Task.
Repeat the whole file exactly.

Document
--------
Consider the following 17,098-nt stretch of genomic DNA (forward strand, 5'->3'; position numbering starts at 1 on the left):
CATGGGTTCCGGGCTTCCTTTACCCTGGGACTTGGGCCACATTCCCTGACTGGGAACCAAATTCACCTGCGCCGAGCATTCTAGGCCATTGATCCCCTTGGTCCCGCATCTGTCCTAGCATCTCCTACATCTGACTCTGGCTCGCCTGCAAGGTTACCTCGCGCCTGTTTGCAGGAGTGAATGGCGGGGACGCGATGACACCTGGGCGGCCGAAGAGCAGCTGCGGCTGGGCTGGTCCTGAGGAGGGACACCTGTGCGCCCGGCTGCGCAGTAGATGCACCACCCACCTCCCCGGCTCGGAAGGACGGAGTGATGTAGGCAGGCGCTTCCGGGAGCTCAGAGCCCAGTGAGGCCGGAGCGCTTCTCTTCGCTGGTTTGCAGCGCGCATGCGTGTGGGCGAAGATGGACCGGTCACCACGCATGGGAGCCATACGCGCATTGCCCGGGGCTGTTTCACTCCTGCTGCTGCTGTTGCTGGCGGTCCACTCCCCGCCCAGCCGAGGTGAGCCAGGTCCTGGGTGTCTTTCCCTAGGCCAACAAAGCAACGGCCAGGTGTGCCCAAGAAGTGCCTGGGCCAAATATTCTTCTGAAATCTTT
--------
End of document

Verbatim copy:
Consider the following 17,098-nt stretch of genomic DNA (forward strand, 5'->3'; position numbering starts at 1 on the left):
CATGGGTTCCGGGCTTCCTTTACCCTGGGACTTGGGCCACATTCCCTGACTGGGAACCAAATTCACCTGCGCCGAGCATTCTAGGCCATTGATCCCCTTGGTCCCGCATCTGTCCTAGCATCTCCTACATCTGACTCTGGCTCGCCTGCAAGGTTACCTCGCGCCTGTTTGCAGGAGTGAATGGCGGGGACGCGATGACACCTGGGCGGCCGAAGAGCAGCTGCGGCTGGGCTGGTCCTGAGGAGGGACACCTGTGCGCCCGGCTGCGCAGTAGATGCACCACCCACCTCCCCGGCTCGGAAGGACGGAGTGATGTAGGCAGGCGCTTCCGGGAGCTCAGAGCCCAGTGAGGCCGGAGCGCTTCTCTTCGCTGGTTTGCAGCGCGCATGCGTGTGGGCGAAGATGGACCGGTCACCACGCATGGGAGCCATACGCGCATTGCCCGGGGCTGTTTCACTCCTGCTGCTGCTGTTGCTGGCGGTCCACTCCCCGCCCAGCCGAGGTGAGCCAGGTCCTGGGTGTCTTTCCCTAGGCCAACAAAGCAACGGCCAGGTGTGCCCAAGAAGTGCCTGGGCCAAATATTCTTCTGAAATCTTT